And so it really led me to, to look, I found there was nothing in the industry at all that helps you put together these presentations. And really the goal was to sell. I knew as an MSP, and I truly believe a lot of other MSPs really are motivated by a strong desire to help small businesses. We know we have great tools and great technology available to us. And we almost have an obligation to SMBs to get that out there, but it’s really hard to sell it because it’s so technical and the people that we’re selling to are not technical. We call it the curse of knowledge. They’re lower on that scale and we’re pretty high up and there’s a gap there. So audIT was created to help solve that problem.

Paul Green:
Without going into the technicalities of how that works, because most MSP owners are exactly the same as you Frank. They’re great technicians, they’re not great salespeople, but they know they need to sell. So how does the tool actually help them to create the sale?

Frank DeBenedetto:
It creates a sale because it goes back to two basic principles of what needs to be done in order to communicate properly and sell. Number one is it’s simple. And number two, it’s emotional. And the report itself is a simple overview of what they have. It’s colour coded and it’s scored so they can easily see where they are today. And then I can show them where they could be. So I’m future pacing them so they can kind of see the value. And then our solution makes perfect sense in that scenario.

Frank DeBenedetto:
So it really helps you just take something that’s ordinarily very complicated and it lets you, I don’t want to use the word dumb, but it lets you dumb it down to a level where a prospect would understand. And then we use this for business reviews too. So for existing clients, we’ll go in and we’ll show them where they’re at. And every once in a while, we introduce a new product line and we want to be able to explain to them what it is. It’s all based on color. If they see like a red box, they say, what is that? And they want to turn that red box green, which means it’s good and resolved and it helps make the sale much easier.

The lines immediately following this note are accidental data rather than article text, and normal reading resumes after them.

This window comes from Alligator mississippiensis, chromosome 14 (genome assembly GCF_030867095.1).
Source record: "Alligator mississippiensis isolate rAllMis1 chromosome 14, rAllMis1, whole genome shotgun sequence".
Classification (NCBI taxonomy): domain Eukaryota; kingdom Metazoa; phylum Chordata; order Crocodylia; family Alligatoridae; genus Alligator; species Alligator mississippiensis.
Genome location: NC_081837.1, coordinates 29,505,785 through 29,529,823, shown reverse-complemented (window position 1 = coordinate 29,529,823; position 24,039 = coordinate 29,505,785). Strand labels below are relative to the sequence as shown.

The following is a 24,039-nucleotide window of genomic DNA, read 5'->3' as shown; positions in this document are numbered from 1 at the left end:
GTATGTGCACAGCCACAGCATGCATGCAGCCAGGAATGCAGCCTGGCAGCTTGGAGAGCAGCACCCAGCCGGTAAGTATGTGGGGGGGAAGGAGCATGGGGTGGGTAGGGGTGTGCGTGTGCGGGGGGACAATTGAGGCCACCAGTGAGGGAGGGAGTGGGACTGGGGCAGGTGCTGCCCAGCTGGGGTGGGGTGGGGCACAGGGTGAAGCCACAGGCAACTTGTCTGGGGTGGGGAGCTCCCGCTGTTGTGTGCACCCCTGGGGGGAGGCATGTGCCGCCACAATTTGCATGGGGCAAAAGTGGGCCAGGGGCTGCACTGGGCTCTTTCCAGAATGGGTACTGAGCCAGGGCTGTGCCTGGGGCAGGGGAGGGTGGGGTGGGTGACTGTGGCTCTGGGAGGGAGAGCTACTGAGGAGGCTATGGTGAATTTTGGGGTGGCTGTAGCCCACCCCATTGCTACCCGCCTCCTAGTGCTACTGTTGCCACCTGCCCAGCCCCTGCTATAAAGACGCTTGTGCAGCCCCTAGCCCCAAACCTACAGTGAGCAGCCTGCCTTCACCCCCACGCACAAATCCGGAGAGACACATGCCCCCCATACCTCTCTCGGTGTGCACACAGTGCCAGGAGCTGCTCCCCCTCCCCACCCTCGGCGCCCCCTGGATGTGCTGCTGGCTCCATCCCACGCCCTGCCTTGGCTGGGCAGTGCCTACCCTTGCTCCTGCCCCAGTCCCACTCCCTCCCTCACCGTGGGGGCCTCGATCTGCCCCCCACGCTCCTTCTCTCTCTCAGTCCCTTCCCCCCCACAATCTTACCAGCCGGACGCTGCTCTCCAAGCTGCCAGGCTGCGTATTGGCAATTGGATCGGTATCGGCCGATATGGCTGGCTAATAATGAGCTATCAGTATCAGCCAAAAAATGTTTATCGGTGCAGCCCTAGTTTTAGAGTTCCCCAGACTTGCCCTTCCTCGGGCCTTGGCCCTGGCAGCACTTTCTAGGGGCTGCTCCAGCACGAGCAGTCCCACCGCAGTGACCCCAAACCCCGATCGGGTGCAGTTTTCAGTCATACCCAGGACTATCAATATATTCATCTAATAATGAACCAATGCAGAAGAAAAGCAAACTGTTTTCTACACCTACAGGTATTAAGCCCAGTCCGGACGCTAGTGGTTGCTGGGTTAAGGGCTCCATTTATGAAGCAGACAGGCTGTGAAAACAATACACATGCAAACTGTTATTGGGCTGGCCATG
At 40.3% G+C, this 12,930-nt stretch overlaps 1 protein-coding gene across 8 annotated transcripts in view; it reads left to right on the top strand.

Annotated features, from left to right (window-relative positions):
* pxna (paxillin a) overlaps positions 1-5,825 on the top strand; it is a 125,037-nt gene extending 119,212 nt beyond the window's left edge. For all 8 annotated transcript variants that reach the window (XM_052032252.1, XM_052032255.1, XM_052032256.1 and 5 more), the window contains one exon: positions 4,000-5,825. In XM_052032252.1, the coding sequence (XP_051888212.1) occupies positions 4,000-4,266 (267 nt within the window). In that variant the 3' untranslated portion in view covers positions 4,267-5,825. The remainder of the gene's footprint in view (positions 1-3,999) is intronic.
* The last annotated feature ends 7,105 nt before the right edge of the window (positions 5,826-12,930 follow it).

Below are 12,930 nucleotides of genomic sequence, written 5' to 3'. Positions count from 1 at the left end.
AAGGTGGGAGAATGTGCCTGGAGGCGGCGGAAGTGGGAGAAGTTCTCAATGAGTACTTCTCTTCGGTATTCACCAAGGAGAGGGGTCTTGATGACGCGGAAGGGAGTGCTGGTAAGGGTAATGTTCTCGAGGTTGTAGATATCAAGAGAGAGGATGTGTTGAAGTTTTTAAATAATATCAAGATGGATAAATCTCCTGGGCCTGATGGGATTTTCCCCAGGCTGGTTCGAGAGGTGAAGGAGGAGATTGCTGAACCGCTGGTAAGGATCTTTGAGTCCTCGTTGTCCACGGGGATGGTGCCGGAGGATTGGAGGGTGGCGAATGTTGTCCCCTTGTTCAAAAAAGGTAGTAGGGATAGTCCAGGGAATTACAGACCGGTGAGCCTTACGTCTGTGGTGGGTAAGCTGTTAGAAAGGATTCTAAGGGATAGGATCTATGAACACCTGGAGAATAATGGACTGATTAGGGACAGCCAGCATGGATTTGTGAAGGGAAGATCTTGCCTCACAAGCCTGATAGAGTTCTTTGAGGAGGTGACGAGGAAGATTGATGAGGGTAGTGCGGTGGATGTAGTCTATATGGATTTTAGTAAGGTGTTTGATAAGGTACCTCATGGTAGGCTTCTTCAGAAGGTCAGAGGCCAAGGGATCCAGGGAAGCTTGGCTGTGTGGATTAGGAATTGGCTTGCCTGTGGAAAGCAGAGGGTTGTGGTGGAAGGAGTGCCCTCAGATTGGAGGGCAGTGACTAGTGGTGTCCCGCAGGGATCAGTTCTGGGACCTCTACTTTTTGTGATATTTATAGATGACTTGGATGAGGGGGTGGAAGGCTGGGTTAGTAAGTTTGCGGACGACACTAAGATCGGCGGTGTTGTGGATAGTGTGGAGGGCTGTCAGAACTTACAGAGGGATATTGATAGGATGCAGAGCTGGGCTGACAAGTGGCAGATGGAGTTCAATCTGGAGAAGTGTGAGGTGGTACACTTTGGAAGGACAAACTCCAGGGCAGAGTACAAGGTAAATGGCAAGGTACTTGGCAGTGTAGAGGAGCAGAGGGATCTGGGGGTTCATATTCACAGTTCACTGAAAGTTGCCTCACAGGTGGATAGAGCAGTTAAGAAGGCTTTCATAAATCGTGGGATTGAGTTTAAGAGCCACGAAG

Paul Green:
Yeah, this is such beautiful stuff because of course we know that decision makers do make that decision emotionally. They can’t cognitively tell a good MSP from a bad MSP. So let’s put some colours and pretty pictures and things in front of them. And it almost gamifies it, doesn’t it? It almost turns this process of them deciding to go with one company over another into a game. And I think given the choice between someone that talks about solutions and technologies and services, and given a competitor with very similar pricing or very similar seeming offering. But they’re able to use a well-designed report that as you say, talks to them at an emotional level, that would be a no brainer.

Frank DeBenedetto:
You hit the nail on the head. First of all, the gamification requires no instruction. We all, at this point, understand the stoplight mentality: red, yellow, green. If you see red, you say that’s bad, you see green, you know it’s good. So it’s very easy for them to understand. The simplicity is actually almost funny because some MSPs don’t want to believe that this works. They think that you need to go in there with stacks of empirical data. And the reality is, is that your prospect has no idea what you’re talking about and you know what language they speak. They speak the universal language of money when you leave that to them. And that’s the only way you give them a way to compare you to another MSP. They will flip to the last page of your proposal, go to the bottom line and they will simply compare two numbers. And as you know, no two MSPs are selling the exact same solutions.

Frank DeBenedetto:
That’s an impossible way to empower an SMB to buy from you. It’s not a car where we say it’s the identical car. And this dealer is $1,000 cheaper. That’s a commodity product. We’re basically putting a sheet over the car and telling them here’s vehicle one and here’s the vehicle two. And then what we’re doing is we’re basically explaining all the nuts and bolts and all the parts of the car to them and confusing them. And at the end of the day, all they’re going to do is just buy based on price if you don’t give them any way to evaluate the value. And that’s what audIT really does. It eliminates all of that and lets you have a business level conversation and stay out of the technical weeds. Basically it gives them permission to buy from you because nobody likes to be sold. But if you educate somebody simply and keep their interest and make it emotional for them, they will buy.

Paul Green:
Frank, thank you. Tell us where we can find more information about this product and maybe even get a demo.

Frank DeBenedetto:
You can do a full 15 day free trial of audIT and you can go to our website, which is www.auditforit.com and that’s www.auditforit.com.

Voiceover:
Paul Green’s MSP Marketing Podcast. Ask Paul anything.

Alex:
Hi, my name is Alex from Snap. How much should I spend on getting my logo updated?

Paul Green: